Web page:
By Mike Monroe
If imitation really is the sincerest form of flattery, there is more than half a ton of adulation sitting in the Toronto Raptors’ locker room in tribute to Spurs coach Gregg Popovich.
Popovich’s Spurs on Saturday recorded the 800th victory of his 16-plus seasons on the bench, beating the Utah Jazz 104-89 at the ATT Center.
Most Spurs fans know that when Popovich took over as the team’s coach in 1996, he put a quote from 19th century social reformer and journalist Jacob Riis on the wall in his team’s locker room, something for players to consider as they approached their athletic professions.
The quote reads: “When nothing else seems to help I go look at a stonecutter hammering away at his rock perhaps a hundred times without as much as a crack showing in it. Yet, at the hundred-and-first blow it will split in two, and I know it was not that blow that did it, but all that had gone before.”
Now, other teams are using Riis’ saying, as well. Mike Brown, a former Spurs assistant under Popovich, put it up in the locker room of his new team, the Spurs’ hated rival, the Los Angeles Lakers.
“It’s got to be (a tribute to Popovich),” Spurs captain Tim Duncan said after scoring 12 points and grabbing nine rebounds in the victory over the Jazz. “The guys who have come through here and been with us for any amount of time, that saying kind of sticks with them. It makes sense. If you live by that and you kind of pound away at it, it’s what you want your team to do, night in and night out.”
Raptors coach Dwane Casey never played for or coached with Popovich, but he took imitative flattery the furthest last week when he had a 1,300-pound boulder brought into his team’s room, on display with the quote, to try to inspire his players.
Duncan didn’t know quite what to make of Casey’s visual aid, except to chuckle and agree that he had to hammer away at his own game on Saturday, when he missed 9 of 13 shots.
After failing to secure their coach’s 800th victory on Thursday night in Houston, the Spurs wasted little time making certain he wouldn’t have to wait for the new year to get it.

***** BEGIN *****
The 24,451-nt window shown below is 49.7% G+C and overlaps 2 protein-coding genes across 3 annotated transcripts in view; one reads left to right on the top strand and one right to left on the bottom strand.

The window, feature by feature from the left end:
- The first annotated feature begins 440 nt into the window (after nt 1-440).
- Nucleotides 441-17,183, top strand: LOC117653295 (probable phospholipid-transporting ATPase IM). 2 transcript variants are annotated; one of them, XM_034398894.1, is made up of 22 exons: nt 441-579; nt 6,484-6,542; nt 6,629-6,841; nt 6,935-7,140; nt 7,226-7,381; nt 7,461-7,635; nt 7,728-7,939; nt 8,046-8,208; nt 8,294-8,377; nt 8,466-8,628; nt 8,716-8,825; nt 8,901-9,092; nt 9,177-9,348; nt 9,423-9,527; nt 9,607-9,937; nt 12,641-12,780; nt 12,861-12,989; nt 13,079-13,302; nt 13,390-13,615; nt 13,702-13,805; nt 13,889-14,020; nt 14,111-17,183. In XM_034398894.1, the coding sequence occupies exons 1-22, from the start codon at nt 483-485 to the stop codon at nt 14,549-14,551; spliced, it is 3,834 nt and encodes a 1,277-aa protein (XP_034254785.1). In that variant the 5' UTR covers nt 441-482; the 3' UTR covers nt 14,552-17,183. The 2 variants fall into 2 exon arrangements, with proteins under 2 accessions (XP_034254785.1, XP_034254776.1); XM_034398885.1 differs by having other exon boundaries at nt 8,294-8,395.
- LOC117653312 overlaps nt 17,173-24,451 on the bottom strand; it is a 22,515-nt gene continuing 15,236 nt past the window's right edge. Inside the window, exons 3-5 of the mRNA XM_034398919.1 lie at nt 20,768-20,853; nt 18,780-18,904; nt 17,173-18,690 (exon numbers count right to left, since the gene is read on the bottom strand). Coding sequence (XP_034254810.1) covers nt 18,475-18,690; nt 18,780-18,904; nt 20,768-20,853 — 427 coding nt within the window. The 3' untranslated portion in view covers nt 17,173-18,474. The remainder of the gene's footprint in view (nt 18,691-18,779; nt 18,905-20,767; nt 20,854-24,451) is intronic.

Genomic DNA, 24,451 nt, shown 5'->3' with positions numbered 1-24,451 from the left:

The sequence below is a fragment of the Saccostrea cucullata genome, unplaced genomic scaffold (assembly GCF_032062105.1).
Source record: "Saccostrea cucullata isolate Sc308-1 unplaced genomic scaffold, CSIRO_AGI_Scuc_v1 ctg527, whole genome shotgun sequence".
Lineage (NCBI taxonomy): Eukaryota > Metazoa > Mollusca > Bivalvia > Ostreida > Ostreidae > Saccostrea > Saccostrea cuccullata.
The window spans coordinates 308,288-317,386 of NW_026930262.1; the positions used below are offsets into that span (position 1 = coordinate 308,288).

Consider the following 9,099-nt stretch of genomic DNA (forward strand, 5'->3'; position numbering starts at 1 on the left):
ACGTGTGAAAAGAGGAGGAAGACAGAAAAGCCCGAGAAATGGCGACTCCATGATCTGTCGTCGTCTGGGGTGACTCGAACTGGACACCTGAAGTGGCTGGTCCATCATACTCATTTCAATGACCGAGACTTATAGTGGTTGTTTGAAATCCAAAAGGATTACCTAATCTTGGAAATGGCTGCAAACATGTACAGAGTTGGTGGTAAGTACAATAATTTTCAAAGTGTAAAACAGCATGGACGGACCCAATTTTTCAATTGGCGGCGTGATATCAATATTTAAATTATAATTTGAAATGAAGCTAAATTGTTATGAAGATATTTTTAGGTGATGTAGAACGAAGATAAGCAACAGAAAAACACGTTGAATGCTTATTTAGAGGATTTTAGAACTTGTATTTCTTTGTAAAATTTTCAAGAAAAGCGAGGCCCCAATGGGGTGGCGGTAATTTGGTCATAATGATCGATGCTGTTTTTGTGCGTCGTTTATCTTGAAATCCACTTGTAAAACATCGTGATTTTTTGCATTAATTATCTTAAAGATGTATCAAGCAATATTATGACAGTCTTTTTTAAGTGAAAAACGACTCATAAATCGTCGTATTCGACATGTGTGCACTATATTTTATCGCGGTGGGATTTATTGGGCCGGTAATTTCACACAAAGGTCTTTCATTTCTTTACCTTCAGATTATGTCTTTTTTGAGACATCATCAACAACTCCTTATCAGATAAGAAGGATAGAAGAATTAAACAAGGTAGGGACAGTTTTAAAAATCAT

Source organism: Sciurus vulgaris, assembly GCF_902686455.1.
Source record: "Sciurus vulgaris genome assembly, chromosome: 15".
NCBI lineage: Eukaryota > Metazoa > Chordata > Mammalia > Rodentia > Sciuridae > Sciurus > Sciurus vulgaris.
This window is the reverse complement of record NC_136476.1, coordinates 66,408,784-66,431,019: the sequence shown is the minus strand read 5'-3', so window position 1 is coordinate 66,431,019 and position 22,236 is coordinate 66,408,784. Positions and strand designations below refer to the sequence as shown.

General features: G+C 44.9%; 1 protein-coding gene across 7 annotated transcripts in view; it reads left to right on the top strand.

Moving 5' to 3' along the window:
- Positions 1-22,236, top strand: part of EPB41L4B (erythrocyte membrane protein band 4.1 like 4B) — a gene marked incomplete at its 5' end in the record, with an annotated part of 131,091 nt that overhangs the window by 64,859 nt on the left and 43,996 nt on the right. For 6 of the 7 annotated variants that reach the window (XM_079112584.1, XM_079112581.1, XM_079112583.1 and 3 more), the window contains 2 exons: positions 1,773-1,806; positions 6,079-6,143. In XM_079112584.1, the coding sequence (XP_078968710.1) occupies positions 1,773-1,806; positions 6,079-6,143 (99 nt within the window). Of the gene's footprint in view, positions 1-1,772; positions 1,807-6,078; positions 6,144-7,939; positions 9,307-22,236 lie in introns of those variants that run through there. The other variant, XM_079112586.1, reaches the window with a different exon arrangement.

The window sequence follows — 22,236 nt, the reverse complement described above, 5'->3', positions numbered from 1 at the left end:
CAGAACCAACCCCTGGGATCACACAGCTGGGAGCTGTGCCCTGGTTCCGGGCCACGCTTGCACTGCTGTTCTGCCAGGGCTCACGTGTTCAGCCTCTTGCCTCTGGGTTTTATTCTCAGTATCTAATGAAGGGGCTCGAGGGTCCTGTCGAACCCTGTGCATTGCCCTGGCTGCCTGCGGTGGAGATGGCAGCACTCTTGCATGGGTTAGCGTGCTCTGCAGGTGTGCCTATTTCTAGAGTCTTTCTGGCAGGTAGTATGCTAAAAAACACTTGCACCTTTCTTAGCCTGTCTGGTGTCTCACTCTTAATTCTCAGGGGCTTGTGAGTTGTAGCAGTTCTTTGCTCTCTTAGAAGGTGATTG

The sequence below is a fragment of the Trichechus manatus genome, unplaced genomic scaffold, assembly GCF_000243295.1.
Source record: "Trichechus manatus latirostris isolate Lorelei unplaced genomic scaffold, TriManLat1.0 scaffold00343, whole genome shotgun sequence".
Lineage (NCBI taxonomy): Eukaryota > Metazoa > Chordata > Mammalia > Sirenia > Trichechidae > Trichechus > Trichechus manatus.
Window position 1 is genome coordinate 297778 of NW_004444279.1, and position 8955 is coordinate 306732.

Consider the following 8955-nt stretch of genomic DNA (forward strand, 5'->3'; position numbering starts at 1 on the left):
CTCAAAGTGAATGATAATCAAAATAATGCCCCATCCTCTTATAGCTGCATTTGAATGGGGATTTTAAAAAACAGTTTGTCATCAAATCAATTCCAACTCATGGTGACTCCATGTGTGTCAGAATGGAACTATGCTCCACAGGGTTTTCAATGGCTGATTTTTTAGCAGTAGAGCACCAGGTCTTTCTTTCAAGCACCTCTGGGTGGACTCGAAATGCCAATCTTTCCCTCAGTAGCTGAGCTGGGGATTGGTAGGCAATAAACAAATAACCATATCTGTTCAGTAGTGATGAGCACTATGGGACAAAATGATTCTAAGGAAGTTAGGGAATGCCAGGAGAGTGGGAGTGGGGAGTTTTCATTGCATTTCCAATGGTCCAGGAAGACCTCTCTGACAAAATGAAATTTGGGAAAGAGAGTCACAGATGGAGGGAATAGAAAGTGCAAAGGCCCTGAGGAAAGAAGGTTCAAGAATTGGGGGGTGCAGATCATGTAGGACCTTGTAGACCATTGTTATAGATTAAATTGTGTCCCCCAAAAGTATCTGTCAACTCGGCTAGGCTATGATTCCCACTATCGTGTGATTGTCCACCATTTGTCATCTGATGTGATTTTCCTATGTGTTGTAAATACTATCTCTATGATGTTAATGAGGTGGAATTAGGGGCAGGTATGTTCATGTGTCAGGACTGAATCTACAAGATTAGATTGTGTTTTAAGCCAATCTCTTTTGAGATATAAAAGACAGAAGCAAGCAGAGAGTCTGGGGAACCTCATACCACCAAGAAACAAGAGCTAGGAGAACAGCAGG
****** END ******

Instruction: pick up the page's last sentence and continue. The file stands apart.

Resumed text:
Shooting guard Manu Ginobili played a nearly flawless first half, making 5 of 6 3-point shots, 7 of 8 shots altogether and scoring 19 of his game-high 23 points.
Ginobili pondered his coach’s achievement, asking if it included playoff victories. Told that it was regular-season wins only, he sniffed a bit.
“Then really it is more than 900,” Ginobili said. “I don’t think the number itself is significant, the round number, but it shows you something. It’s been 16 seasons of great teams, coaching very well, making it to the (NBA) Finals, winning regular season and becoming, with time, one of the most respected coaches in the league, for sure.
“I’m very happy and proud of being coached by and probably having him be my only coach in my NBA career. I’m very proud of him.”
Duncan, who has been with Popovich the longest, called 800 victories “a great accomplishment.”
“He’s been doing it with us for a long time, and it’s great to see a coach stick with a team in a situation like this for such a long time and he’s made us what we are,” Duncan said. “We’re proud to go out there and play hard for him and proud to see him get that 800th (win).”
Even the self-effacing Popovich, who eschews adulation, had to admit there was something significant about becoming just the 14th coach in NBA history to reach 800 victories.
“When you get that number of wins, it does mean you’ve been hanging around for a while,” he said. “You’ve got a good staff, good players and a good management team. We’ve all achieved 800 wins. I haven’t, really.”